"It’s really happening,” says Marvin P. Goldstein, when asked about the upcoming Gizmos World Tour. To everyone who saw the news on Kickstarter or Facebook, this much seems obvious (GOAL ACHIEVED!), but to the dedicated few who made the tour happen, the reality of the reunion is still sinking in. This is, after all, the first, the wildest, the greatest punk rock band ever to come outta Indiana, and after years of trying the get them back together, they’re coming home in June.
The reunion couldn’t have happened without Max Demata. A scholar from Italy who’s studied the work of Lord Byron as well as the gospel of Gulcher Magazine, Max had networked with Gizmo Kenne Highland and loved the idea of seeing the band reunite while he was stateside. At one point he even offered to drive to Boston to bring Highland back to the Gulch. He started a Facebook page to promote the idea of the reunion, people started to react, and that’s when Marvin P Goldstein decided this might actually be the moment when it happens. So he worked his magic hustle, and now the funds are raised and the shows are hyped. Instead of being the band’s chauffeur, Max will step in as the bass player – a fan’s dream.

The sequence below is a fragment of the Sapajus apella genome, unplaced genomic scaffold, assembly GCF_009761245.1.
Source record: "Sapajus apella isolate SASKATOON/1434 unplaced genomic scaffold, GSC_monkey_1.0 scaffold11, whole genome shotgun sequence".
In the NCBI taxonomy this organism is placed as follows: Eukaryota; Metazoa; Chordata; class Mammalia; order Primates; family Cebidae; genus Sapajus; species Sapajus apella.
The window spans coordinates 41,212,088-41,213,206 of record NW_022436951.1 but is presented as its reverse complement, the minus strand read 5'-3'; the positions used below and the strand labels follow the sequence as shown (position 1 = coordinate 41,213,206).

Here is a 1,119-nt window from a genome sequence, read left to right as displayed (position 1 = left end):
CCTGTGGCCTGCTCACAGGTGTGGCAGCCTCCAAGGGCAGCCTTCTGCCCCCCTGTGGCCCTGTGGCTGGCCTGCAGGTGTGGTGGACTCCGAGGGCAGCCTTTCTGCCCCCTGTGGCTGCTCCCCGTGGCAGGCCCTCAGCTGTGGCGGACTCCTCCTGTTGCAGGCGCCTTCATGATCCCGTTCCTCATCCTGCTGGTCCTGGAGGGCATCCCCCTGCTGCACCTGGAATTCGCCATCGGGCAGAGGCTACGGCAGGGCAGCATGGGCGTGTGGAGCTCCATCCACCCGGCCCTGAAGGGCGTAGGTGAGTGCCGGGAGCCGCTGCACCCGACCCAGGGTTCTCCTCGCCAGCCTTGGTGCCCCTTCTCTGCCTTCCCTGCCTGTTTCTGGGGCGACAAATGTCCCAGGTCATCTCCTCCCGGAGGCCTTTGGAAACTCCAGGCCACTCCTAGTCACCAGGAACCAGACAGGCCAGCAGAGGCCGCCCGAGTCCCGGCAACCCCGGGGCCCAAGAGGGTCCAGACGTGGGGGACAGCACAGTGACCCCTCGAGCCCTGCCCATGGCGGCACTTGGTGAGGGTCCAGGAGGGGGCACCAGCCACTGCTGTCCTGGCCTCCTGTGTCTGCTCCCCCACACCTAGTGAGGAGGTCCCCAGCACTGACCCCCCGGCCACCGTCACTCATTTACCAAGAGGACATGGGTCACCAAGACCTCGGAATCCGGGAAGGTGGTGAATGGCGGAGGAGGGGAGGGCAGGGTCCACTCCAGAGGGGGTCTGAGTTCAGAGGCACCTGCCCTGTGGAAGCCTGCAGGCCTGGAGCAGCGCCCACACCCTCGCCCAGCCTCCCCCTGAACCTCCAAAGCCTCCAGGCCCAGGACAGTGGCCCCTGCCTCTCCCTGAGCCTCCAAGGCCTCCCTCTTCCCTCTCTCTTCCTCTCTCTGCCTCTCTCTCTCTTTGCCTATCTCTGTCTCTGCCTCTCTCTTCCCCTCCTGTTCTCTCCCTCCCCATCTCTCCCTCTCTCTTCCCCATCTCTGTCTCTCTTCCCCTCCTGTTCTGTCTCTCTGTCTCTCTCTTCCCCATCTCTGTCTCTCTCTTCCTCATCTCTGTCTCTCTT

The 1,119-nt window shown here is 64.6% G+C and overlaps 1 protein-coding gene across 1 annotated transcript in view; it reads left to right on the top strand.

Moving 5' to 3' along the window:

Visualize the founding fathers of punk: Joey in leather, Richard Hell’s safety pins, needle-in-your-arm Johnnys, etc. Now, look at the Gizmos in their original line-up: zine-writers and metal-heads who had this brilliant idea – “let’s make a punk record!” – just because no one else was making sounds as wild as what they wanted to hear. Fanzines like Bomp!, Crawdaddy and Back Door Man had been begging for years for someone to restore rock’n’roll to its original simplicity and nastiness, and by 1976 that message hadn’t moved far beyond the world of zine-writers. It took a garageful of Midwestern freaks to do it. The band was essentially a studio group, put together to record raw novelties like “Muff Divin’” and “Chicken Queen,” with lyrics by Highland and fellow Gulcher magazine writer Eddie Flowers. They only played three shows in their original run, but they imprinted punk culture with one of its enduring archetypes: obsessive rock fans who did it themselves because it had to be done. Personally, I can’t wait to shake all their hands and pester them about their zine collections and partying with Richard Meltzer and all that back-in-the-day shit.
So IT’S HAPPENING! Kicking off in their hometown of Bloomington June 12th at the Bishop. Kenne Highland, Eddie Flowers, Ted Niemic and Rich Coffee of the original 1976 lineup will be there. Max Demata, John Terrill (Dancing Cigarettes, Walking Ruins) and Ian Brewer (the Panics, Walking Ruins) will be there, filling out the rhythm section. Bob Gulcher might even be there. If all these boys remember how to misbehave (and I think they do), it’s gonna be a crazy time.
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